A stupa is also known as Chaitya or Chorten. This Stupa is Copper Gold plated stupa with chocolate oxidation made with a lost-wax system in Patan Nepal.
Making Process of a Lost Wax System
The Statue of Stupa is made by the process of the lost wax system, It is the oldest process of making the metal sculptures.
This is a very long and time-consuming process but the result we get is worth the time and effort.
Nepal is probably the only country still manufacturing the statue by this process. The statue of Stupa above is 100% handmade in Nepal, By the skill full artist from Patan, Lalitpur District.
What is a Stupa?
A stupa is a mound-like structure containing Buddhist relics, typically the remains of Buddha, used by Buddhists as a place of worship.
The stupa is the oldest Buddhist religious monument and was originally only a simple mound of mud or clay to cover supposed relics of the Buddha (Chaitya).
After the parinirvana of the Buddha, his remains were cremated and the ashes divided and buried under eight stupas with two further stupas encasing the urn and the embers.
Little is known about these early stupas, particularly since it has not been possible to identify the original ten monuments. However, some later stupas, such as at Sarnath and Sanchi, seem to be embellishments of earlier mounds.
The shape of the stupa represents the Buddha, crowned and sitting in a meditation posture on a lion throne.
His crown is the top of the spire his head is the square at the spire’s base his body is the vase shape his legs are the four steps of the lower terrace, and the base is his throne.
Stupa and Tibetan Buddhism
There are eight different kinds of stupas in Tibetan Buddhism, each referring to major events in the Buddha’s life.
Lotus Blossom Stupa
Also known as Stupa of Heaped Lotuses or Birth of the Sugata Stupa, this stupa refers to the birth of the Buddha.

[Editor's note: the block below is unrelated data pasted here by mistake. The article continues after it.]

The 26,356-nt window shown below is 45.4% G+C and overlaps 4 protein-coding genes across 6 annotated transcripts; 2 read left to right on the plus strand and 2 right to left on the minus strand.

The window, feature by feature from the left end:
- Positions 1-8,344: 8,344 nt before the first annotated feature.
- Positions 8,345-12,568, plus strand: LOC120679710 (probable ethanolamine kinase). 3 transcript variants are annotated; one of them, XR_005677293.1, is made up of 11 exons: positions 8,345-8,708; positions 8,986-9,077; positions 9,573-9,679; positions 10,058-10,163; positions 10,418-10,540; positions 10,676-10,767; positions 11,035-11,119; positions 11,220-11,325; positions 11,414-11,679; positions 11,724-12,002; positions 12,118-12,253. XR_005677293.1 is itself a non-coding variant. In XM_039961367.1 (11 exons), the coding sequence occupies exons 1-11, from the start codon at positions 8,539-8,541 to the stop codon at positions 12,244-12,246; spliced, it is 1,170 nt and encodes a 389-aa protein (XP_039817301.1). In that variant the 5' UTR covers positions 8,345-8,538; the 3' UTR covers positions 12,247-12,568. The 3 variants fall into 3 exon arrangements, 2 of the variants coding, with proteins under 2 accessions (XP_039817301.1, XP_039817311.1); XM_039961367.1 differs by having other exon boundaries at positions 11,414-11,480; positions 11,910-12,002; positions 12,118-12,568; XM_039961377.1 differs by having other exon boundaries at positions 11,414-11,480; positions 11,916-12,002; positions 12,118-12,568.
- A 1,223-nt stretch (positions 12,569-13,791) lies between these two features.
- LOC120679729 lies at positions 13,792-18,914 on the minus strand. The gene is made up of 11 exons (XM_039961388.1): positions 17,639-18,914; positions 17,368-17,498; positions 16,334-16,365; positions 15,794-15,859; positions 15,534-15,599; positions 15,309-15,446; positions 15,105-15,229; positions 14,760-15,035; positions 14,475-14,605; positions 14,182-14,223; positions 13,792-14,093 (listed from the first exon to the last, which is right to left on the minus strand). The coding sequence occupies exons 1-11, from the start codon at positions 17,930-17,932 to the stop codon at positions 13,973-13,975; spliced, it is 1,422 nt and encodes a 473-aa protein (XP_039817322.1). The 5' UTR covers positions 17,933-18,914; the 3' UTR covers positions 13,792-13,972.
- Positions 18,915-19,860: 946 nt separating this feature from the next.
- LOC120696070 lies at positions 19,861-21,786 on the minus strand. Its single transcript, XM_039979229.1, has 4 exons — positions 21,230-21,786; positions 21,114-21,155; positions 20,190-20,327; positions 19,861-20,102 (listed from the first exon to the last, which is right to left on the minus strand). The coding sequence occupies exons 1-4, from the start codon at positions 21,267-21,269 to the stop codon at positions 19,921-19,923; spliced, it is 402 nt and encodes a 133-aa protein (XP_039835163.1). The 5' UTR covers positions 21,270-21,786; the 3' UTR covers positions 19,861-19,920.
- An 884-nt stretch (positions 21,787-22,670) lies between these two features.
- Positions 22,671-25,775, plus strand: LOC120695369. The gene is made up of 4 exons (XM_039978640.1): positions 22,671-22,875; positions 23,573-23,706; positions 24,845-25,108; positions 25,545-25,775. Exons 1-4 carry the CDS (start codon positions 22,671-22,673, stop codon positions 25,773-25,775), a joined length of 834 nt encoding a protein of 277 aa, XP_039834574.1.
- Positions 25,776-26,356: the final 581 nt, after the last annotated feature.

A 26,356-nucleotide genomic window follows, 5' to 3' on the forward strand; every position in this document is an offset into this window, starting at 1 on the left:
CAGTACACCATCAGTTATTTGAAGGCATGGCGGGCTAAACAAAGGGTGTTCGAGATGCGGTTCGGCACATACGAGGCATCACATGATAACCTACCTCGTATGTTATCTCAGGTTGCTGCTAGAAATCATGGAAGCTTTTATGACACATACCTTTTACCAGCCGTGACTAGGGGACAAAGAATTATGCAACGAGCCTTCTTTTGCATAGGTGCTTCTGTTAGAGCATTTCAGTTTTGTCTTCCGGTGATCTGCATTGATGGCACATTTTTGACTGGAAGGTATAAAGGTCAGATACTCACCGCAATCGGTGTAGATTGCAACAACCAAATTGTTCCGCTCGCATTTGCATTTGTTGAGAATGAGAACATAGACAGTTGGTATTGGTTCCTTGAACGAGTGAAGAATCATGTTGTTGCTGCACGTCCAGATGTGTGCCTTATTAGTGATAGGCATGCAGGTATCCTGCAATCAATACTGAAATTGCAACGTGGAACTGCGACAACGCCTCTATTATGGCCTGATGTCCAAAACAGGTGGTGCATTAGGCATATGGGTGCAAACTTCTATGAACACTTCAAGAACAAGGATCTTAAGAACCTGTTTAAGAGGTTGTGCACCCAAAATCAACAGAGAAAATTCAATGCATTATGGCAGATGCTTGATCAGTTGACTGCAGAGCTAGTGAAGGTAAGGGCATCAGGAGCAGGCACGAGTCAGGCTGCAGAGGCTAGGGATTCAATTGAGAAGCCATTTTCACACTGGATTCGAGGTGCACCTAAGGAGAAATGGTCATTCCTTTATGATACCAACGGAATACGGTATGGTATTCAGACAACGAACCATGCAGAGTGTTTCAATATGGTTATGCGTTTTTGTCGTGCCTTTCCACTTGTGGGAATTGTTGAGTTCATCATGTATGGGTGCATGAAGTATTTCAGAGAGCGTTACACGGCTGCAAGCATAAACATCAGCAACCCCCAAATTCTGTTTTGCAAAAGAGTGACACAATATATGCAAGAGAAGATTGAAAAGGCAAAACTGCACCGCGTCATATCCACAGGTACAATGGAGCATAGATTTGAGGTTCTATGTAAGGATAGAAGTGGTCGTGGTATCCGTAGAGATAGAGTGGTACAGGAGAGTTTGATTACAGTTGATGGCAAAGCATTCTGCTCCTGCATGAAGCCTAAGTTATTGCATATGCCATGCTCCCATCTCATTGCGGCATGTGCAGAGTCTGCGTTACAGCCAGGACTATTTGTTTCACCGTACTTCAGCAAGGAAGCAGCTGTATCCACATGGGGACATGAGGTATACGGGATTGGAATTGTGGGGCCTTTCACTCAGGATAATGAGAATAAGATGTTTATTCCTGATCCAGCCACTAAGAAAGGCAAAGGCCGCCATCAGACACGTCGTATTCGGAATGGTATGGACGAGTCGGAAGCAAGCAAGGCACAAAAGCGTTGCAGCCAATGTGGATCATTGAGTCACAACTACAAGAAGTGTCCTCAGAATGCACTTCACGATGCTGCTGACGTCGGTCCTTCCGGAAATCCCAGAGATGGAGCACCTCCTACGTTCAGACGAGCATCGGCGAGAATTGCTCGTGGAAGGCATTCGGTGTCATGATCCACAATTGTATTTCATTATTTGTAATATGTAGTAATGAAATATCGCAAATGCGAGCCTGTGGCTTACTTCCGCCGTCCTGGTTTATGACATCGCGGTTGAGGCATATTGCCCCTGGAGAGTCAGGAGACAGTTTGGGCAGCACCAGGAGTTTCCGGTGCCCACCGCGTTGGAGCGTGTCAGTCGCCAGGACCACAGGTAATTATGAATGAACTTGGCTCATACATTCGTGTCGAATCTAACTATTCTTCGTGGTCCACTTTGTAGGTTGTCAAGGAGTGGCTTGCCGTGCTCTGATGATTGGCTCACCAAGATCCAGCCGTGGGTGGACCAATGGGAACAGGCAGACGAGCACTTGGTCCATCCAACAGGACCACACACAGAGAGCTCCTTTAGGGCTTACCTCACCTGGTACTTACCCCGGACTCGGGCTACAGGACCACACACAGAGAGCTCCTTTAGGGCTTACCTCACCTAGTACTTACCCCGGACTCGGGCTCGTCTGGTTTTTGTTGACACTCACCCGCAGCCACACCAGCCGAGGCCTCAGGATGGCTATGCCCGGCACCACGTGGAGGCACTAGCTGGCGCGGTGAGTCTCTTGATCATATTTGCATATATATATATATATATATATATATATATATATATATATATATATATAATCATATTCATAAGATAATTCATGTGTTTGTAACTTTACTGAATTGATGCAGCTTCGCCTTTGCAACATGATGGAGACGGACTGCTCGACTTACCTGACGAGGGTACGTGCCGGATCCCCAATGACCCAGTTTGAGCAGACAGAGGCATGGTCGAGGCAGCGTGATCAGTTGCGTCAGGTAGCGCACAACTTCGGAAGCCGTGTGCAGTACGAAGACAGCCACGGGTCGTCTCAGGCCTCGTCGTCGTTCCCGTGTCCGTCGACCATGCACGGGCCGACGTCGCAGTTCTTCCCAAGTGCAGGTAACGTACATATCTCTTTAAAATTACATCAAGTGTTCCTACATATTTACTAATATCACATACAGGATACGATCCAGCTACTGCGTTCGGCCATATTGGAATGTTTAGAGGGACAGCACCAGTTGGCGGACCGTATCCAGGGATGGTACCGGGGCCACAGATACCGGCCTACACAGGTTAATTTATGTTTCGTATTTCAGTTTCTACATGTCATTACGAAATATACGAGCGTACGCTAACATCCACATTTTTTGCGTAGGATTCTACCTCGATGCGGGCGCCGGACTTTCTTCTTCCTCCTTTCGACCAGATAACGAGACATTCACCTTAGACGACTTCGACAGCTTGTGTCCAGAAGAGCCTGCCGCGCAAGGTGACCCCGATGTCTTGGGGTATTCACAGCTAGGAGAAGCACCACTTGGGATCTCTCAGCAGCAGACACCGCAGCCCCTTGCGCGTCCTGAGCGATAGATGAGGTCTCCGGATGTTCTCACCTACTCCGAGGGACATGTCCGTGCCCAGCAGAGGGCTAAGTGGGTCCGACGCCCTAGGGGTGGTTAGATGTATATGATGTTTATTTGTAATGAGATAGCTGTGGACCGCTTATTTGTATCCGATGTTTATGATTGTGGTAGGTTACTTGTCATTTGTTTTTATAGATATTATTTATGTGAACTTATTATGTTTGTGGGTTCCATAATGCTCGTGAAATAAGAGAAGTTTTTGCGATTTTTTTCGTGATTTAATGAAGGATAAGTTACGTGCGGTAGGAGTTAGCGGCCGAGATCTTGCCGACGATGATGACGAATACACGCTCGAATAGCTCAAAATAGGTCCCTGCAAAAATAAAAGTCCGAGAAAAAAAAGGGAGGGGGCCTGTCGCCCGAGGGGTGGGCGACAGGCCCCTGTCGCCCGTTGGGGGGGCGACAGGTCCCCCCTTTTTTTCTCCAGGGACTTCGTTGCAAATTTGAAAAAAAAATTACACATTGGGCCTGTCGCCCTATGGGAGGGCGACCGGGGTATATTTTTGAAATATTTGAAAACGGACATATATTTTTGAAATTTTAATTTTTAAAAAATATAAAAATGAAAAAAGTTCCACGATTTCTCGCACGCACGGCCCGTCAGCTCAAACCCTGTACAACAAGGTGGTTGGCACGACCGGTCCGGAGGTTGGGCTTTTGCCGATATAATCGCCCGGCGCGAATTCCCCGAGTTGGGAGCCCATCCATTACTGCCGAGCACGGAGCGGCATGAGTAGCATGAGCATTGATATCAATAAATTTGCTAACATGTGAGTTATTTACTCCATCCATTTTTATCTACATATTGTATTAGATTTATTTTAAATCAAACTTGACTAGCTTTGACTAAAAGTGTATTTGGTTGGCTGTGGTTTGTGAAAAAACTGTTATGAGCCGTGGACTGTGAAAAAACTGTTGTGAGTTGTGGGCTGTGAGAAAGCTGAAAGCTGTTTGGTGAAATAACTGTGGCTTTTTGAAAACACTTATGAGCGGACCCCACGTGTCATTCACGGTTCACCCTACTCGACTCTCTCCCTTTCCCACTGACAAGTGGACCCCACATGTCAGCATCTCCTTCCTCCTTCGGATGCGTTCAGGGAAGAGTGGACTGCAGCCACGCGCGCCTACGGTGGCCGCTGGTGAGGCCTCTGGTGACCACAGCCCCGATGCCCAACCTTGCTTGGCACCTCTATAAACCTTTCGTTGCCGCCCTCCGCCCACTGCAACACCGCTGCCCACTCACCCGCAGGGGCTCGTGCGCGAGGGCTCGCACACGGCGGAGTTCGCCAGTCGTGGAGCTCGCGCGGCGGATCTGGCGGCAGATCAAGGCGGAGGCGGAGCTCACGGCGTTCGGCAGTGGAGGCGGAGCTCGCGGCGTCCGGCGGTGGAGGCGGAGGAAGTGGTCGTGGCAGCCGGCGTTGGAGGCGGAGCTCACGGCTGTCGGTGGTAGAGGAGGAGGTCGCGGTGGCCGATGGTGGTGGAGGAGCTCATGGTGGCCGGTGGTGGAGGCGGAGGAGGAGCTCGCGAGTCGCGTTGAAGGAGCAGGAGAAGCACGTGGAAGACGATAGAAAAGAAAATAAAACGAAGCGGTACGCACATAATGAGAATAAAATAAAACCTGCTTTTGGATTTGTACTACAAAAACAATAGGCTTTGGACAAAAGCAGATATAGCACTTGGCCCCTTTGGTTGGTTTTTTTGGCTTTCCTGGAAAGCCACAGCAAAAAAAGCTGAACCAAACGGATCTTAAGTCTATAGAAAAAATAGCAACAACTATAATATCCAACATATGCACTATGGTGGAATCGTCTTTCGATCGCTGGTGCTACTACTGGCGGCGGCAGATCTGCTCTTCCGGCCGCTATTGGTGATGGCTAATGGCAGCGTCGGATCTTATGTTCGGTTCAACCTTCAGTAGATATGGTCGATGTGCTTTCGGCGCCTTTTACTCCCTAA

“At birth Buddha took seven steps in each of the four directions” (East, South, West, and North).
In each direction lotuses sprang, symbolizing the Four Immeasurables: love, compassion, joy, and equanimity.
The four steps of the basis of this stupa are circular, and it is decorated with lotus-petal designs. Occasionally, seven heaped lotus steps are constructed. These refer to the seven first steps of the Buddha.
Also known as the Stupa of the Conquest of Mara. This stupa symbolizes the 35-year-old Buddha’s attainment of enlightenment under the bodhi tree in Bodh Gaya, where he conquered worldly temptations and attacks manifesting in the form of Mara.
Stupa of Many Doors
Also known as the Stupa of Many Gates. After reaching enlightenment, the Buddha taught his first students in a deer-park near Sarnath.
The series of doors on each side of the steps represent the first teachings: the Four Noble Truths, the Six Perfections, the Noble Eightfold Path and the Twelve Links in the Chain of Dependent Origination.
Stupa of Descent from the God Realm
At 42 years old, Buddha spent a summer retreat in Tushita Heaven, where his mother had taken rebirth. In order to repay her kindness he taught the dharma to her reincarnation.
Local inhabitants built a stupa like this in Sankasya in order to commemorate this event. This stupa is characterized by having a central projection at each side containing a triple ladder or steps.
Stupa of Great Miracles
Also known as Stupa of Conquest of the Tirthikas. This stupa refers to various miracles performed by the Buddha when he was 50 years old.
Legend claims that he overpowered maras and heretics by engaging them in intellectual arguments and also by performing miracles. This stupa was raised by the Lichavi kingdom to commemorate the event.
Stupa of Reconciliation
This stupa commemorates the Buddha’s resolution of a dispute among the sangha. A stupa in this design was built in the kingdom of Magadha, where the reconciliation occurred. It has four octagonal steps with equal sides.
Stupa of Complete Victory
This stupa commemorates Buddha’s successful prolonging of his life by three months. It has only three steps, which are circular and unadorned.
Stupa of Nirvana
This stupa refers to the death of the Buddha when he was 80 years old. It symbolizes the Buddha’s complete absorption into the highest state of mind. It is bell-shaped and usually not ornamented.
There are no reviews yet.